By Mike Collett-White LONDON (Reuters) - By replacing a traditional survey of 20th century British sculpture with a “provocative set of juxtapositions,” London’s Royal Academy has made both friends and enemies among the critics.
Some welcomed what the gallery called a “fresh approach,” but others attacked it for omitting several important British and foreign sculptors.
Most outspoken was Andrew Graham-Dixon, writing in the Sunday Telegraph’s Seven magazine in his no-star review:
“This lamentable exhibition has no coherence, no clear purpose and fails to mention many of Britain’s best sculptors of the past 100 years.”
Laura Cumming, of The Observer, drew attention to the absence of pop art, and the lack of “advanced conceptualism.”
“And if (Carl) Andre’s ‘Equivalent VIII’ can make the cut, though the American’s minimalism never took root here, then why not Marcel Duchamp, whose influence is infinitely greater?”
The exhibition, which runs until April 7, opens with a towering wooden reconstruction of the landmark Cenotaph which stands on Whitehall in London to honor the war dead.
Edwin Lutyens, who designed the original, was actually an architect, and the Royal Academy sought to “demonstrate the formal affinities that exist between sculpture and architecture.” It also “manifests the power of the abstract.”
In the second room, titled “Theft by Finding,” 20th century works stand alongside ancient sculptures from Egypt, India and the Easter Islands, many from other British collections.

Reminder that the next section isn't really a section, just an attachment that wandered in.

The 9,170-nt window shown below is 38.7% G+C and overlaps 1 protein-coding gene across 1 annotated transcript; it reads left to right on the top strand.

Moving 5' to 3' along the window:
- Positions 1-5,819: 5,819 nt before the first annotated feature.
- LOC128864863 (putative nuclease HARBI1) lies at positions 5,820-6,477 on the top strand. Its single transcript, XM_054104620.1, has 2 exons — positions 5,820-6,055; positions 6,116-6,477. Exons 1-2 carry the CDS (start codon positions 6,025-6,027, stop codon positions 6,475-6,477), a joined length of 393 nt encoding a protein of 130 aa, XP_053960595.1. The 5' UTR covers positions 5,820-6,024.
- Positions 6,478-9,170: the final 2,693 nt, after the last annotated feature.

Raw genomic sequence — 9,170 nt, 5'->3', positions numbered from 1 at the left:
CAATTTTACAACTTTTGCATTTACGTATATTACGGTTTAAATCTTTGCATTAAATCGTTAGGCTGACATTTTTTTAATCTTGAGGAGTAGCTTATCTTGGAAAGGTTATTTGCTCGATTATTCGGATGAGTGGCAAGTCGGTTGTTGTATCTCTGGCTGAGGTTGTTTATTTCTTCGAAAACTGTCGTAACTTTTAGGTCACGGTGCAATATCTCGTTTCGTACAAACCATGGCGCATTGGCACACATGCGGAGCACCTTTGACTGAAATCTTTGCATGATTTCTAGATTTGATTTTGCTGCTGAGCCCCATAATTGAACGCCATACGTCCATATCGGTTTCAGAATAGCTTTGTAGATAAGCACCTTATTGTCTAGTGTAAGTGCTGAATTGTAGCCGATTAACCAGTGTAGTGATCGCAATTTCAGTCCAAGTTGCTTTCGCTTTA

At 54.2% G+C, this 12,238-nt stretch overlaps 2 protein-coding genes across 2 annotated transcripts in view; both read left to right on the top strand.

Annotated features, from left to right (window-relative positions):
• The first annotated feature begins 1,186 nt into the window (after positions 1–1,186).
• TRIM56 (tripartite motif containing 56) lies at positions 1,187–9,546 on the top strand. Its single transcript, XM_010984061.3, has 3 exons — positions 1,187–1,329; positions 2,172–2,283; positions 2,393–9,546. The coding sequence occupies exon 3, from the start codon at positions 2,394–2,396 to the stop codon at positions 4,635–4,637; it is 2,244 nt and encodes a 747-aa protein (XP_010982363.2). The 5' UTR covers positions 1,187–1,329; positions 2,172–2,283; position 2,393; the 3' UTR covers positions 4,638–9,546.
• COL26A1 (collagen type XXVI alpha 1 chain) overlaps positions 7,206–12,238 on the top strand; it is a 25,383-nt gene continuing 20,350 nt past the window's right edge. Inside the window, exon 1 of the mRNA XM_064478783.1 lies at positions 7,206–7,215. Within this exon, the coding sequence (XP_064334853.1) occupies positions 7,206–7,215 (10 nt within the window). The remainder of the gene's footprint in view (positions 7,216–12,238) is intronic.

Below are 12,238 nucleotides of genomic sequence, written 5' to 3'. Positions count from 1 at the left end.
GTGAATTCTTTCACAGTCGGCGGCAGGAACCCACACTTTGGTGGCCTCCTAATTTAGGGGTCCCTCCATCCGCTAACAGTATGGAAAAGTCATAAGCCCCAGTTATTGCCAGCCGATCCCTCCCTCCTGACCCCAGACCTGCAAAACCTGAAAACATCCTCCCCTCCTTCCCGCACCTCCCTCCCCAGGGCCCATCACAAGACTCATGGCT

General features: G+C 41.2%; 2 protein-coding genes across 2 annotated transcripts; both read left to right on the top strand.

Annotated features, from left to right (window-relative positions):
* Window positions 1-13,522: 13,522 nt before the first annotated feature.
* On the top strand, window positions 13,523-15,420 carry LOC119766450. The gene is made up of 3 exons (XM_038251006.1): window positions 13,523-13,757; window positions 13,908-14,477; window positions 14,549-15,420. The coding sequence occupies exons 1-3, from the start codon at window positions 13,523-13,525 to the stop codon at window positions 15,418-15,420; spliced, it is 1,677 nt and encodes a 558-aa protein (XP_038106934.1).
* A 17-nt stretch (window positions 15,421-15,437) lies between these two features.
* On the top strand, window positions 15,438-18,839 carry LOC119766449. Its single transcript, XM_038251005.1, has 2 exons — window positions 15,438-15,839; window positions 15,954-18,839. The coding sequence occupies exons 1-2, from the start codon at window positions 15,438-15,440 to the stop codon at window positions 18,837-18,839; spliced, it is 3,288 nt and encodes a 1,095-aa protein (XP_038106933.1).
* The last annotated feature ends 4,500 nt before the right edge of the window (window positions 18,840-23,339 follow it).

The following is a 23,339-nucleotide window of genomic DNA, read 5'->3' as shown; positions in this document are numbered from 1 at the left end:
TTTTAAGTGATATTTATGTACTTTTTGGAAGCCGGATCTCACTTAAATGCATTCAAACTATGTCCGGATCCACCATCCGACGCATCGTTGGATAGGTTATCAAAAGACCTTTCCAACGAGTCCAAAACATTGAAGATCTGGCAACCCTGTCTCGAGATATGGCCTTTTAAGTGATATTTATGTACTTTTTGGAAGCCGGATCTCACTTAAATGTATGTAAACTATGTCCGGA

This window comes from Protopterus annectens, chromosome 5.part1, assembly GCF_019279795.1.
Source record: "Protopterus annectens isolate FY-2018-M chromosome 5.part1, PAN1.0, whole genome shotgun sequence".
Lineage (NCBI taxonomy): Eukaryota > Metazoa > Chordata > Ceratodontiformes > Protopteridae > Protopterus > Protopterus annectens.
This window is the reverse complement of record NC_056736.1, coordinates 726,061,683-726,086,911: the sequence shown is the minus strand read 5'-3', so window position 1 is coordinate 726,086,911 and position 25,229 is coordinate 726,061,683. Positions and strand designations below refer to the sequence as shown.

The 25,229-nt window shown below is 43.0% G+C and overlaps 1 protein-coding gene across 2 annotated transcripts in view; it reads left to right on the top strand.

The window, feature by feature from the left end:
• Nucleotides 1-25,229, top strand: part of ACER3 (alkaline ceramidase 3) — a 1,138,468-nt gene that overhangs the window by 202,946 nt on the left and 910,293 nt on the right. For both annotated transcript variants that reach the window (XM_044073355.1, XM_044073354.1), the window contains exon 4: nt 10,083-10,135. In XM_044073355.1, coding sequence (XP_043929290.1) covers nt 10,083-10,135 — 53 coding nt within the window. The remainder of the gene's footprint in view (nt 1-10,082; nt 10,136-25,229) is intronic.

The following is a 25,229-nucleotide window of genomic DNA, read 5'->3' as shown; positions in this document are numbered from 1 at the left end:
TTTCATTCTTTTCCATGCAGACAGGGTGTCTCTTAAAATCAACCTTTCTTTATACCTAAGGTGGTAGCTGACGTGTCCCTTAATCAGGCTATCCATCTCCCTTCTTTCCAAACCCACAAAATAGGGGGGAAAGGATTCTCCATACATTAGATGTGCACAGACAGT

“Here you can see how the dialogue between the ancient, the ethnographic and the modern developed,” said curators Penelope Curtis and Keith Wilson in the guide.
“Adam,” by Jacob Epstein, dominates the third room, and reflects the physical vigor and virility of carving.
Cut from a single piece of alabaster and weighing approximately two tons, its sexually explicit nature meant that it quickly gained notoriety and toured Britain as a kind of freak show before being taken to New York for a peep-show.
The 1938-9 work now stands in the entrance hall to Harewood House, having been bought by the owner.
Another sculpture in the show which caused controversy was Andre’s Equivalent VIII, with some members of the press and public objecting to the symmetrical pile of bricks.
It was made in 1966 and purchased by the Tate gallery in London six years later.
The negative reaction appears to have been triggered by a story in the Sunday Times newspaper in 1976, and may explain why American minimalism did not fully take hold in Britain.
By the 1950s, Barbara Hepworth and Henry Moore had become the international face of British sculpture, and the exhibition includes a room dedicated to one work each by the artists.
Moore’s bronze “Reclining Figure” is horizontal and figurative, while Hepworth’s “Single Form (Memorial),” made of the same material, is vertical and abstract.
U.S. artist Jeff Koons appears with his 1985 work entitled “One Ball 50/50 Tank” in which a basketball floats in a mixture of salt and distilled water inside a glass tank.
In the same room stands Briton Damien Hirst’s larger work using a similar method.
“Let’s Eat Outdoors Today” (1990-1) comprises two large glass boxes containing a barbecue with meat and plastic table with food as well as thousands of flies, both dead and alive.
The Independent’s Charles Darwent described such juxtapositions as “own goals”:
“To prove its subject’s international credentials, the curators have included works by foreign artists, who largely wipe the floor with their British followers, and in any case got there first,” he wrote.
Reporting by Mike Collett-White, editing by Paul Casciato